GHB / reading / writing

Delicious Names in Children’s Books

Children’s literature is rich with so many delicious character names. With the very best ones, your eyes widen, your ears prick up and your tongue wraps around the words. Merely seeing the names, helps you visualise the characters or imagine their personalities.

Cruella de Vil

Cruella de Vil

Cruella de Vil from One Hundred and One Dalmatians must be one of my all time favourite names for a villain. Just hearing it, makes me think of a rich, pompous woman, cruel like the devil. It fits perfectly with someone who wants to wear puppy skins. Miss Trunchball from Matilda is another fab name. It’s a mixture between a truncheon and a wrecking ball. Perfect for a head-teacher who uses her power ruthlessly. Sauron from Lord of the Rings drips with bitterness. Skull from The Dreamsnatcher reminds me of death straight away.

Lucky from Phoenix

Lucky from Phoenix

There are also wonderful names for heroes. Katniss from the Hunger Games makes me think of a survivor, someone with 9 lives, someone strong. Luna Lovegood from Harry Potter is a great whimsical name, a fantastic summation of someone who has their head in the clouds. Lucky from Phoenix must live up to his name for the sake of the galaxy.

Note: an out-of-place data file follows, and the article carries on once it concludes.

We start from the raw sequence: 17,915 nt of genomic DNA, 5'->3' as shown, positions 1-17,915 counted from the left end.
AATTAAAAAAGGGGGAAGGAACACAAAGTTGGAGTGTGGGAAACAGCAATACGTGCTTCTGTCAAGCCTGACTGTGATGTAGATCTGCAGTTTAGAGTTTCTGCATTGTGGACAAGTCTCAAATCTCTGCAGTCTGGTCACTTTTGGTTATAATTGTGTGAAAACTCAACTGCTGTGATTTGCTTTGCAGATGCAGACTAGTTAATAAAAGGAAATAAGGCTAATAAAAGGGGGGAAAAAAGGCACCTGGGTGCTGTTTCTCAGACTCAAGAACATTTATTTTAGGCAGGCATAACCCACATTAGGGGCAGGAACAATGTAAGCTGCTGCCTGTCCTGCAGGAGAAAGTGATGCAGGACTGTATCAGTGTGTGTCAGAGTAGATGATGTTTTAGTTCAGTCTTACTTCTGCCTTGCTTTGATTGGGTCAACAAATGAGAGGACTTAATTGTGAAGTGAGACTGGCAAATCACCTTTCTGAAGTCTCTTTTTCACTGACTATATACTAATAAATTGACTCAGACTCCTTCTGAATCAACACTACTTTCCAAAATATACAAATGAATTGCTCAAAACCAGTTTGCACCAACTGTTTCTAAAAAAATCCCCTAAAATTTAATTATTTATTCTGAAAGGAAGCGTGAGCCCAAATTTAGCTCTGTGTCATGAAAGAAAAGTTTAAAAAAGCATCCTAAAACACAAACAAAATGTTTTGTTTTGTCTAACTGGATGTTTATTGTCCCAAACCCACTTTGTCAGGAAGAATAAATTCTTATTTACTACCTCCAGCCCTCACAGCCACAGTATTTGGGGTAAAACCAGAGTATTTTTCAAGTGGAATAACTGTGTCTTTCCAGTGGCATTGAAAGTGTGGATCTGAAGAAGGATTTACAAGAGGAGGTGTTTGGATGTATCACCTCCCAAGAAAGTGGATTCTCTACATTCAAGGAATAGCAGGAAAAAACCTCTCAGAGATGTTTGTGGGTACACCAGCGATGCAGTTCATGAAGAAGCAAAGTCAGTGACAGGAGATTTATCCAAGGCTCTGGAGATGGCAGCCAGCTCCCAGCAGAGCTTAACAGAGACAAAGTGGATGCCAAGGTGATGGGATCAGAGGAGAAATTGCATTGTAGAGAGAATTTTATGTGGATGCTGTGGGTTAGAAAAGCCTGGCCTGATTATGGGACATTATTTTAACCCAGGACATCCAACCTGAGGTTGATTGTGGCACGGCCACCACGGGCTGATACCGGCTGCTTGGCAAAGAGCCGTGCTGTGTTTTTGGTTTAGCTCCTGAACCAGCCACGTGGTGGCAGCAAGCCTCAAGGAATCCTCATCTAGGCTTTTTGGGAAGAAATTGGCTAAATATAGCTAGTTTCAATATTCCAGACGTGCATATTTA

Sometimes heroes’ names are plain or ordinary so that we as readers (with ordinary names) think we might aspire to greatness too. Harry Potter comes to mind or Lucy from The Lion, The Witch and the Wardrobe.

When I was thinking about my own main character’s name for Cat Burglar, Scarlet just came to me. But as much as I loved the name, something wasn’t right. It felt too glamorous. In the back of my mind I was thinking of Miss Scarlet in Cluedo and knew that it didn’t quite fit. Then I shortened it to Scar and suddenly my character felt whole. Scar sounded brave, strong and reflected wounds felt on the inside and the out.

What about you? Do you have any favourite character names in books? Do they hint at what the characters look like or do they reveal something sinister or something magical?



4 thoughts on “Delicious Names in Children’s Books

  1. I’m reading Railroad by Philip Reeve at the moment and am interested to note his train (a lead character in the story, and yes I do mean locomotive!) is called Thought Fox, which also happens to be the title of a poem by Ted Hughes.

    • I love the fact that the train is a lead character! Now more than ever I want to read Railroad. Thought Fox is a great name. I wonder what the significance is to the Ted Hughes poem – if any…

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